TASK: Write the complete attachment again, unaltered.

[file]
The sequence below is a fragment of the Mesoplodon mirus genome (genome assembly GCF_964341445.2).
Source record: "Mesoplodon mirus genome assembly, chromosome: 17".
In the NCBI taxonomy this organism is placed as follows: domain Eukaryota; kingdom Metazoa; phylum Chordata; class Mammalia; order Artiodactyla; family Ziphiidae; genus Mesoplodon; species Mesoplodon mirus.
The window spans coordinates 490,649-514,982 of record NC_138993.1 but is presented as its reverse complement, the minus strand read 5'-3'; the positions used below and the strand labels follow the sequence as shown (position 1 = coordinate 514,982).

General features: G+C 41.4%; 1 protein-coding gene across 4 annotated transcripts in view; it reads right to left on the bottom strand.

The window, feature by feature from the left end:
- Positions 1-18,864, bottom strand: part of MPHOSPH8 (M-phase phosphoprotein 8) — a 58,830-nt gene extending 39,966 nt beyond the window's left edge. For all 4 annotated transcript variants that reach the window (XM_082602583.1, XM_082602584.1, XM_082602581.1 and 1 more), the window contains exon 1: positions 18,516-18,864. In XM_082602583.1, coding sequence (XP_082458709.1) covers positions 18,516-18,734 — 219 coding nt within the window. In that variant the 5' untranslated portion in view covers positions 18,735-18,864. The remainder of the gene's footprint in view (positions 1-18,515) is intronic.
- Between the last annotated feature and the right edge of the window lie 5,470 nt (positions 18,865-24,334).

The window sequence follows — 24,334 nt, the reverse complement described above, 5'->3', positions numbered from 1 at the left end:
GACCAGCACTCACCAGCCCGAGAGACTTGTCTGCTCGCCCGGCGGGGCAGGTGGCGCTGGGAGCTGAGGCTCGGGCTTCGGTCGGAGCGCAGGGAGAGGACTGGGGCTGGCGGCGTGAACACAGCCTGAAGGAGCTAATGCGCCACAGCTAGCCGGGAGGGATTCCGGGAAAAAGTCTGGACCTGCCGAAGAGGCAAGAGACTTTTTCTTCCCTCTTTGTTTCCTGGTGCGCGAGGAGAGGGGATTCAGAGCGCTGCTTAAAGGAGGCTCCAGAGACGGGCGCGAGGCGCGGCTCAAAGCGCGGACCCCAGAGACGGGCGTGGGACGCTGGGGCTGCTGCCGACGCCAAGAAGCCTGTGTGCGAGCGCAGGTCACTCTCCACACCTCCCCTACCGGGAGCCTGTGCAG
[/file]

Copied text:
The sequence below is a fragment of the Mesoplodon mirus genome (genome assembly GCF_964341445.2).
Source record: "Mesoplodon mirus genome assembly, chromosome: 17".
In the NCBI taxonomy this organism is placed as follows: domain Eukaryota; kingdom Metazoa; phylum Chordata; class Mammalia; order Artiodactyla; family Ziphiidae; genus Mesoplodon; species Mesoplodon mirus.
The window spans coordinates 490,649-514,982 of record NC_138993.1 but is presented as its reverse complement, the minus strand read 5'-3'; the positions used below and the strand labels follow the sequence as shown (position 1 = coordinate 514,982).

General features: G+C 41.4%; 1 protein-coding gene across 4 annotated transcripts in view; it reads right to left on the bottom strand.

The window, feature by feature from the left end:
- Positions 1-18,864, bottom strand: part of MPHOSPH8 (M-phase phosphoprotein 8) — a 58,830-nt gene extending 39,966 nt beyond the window's left edge. For all 4 annotated transcript variants that reach the window (XM_082602583.1, XM_082602584.1, XM_082602581.1 and 1 more), the window contains exon 1: positions 18,516-18,864. In XM_082602583.1, coding sequence (XP_082458709.1) covers positions 18,516-18,734 — 219 coding nt within the window. In that variant the 5' untranslated portion in view covers positions 18,735-18,864. The remainder of the gene's footprint in view (positions 1-18,515) is intronic.
- Between the last annotated feature and the right edge of the window lie 5,470 nt (positions 18,865-24,334).

The window sequence follows — 24,334 nt, the reverse complement described above, 5'->3', positions numbered from 1 at the left end:
GACCAGCACTCACCAGCCCGAGAGACTTGTCTGCTCGCCCGGCGGGGCAGGTGGCGCTGGGAGCTGAGGCTCGGGCTTCGGTCGGAGCGCAGGGAGAGGACTGGGGCTGGCGGCGTGAACACAGCCTGAAGGAGCTAATGCGCCACAGCTAGCCGGGAGGGATTCCGGGAAAAAGTCTGGACCTGCCGAAGAGGCAAGAGACTTTTTCTTCCCTCTTTGTTTCCTGGTGCGCGAGGAGAGGGGATTCAGAGCGCTGCTTAAAGGAGGCTCCAGAGACGGGCGCGAGGCGCGGCTCAAAGCGCGGACCCCAGAGACGGGCGTGGGACGCTGGGGCTGCTGCCGACGCCAAGAAGCCTGTGTGCGAGCGCAGGTCACTCTCCACACCTCCCCTACCGGGAGCCTGTGCAG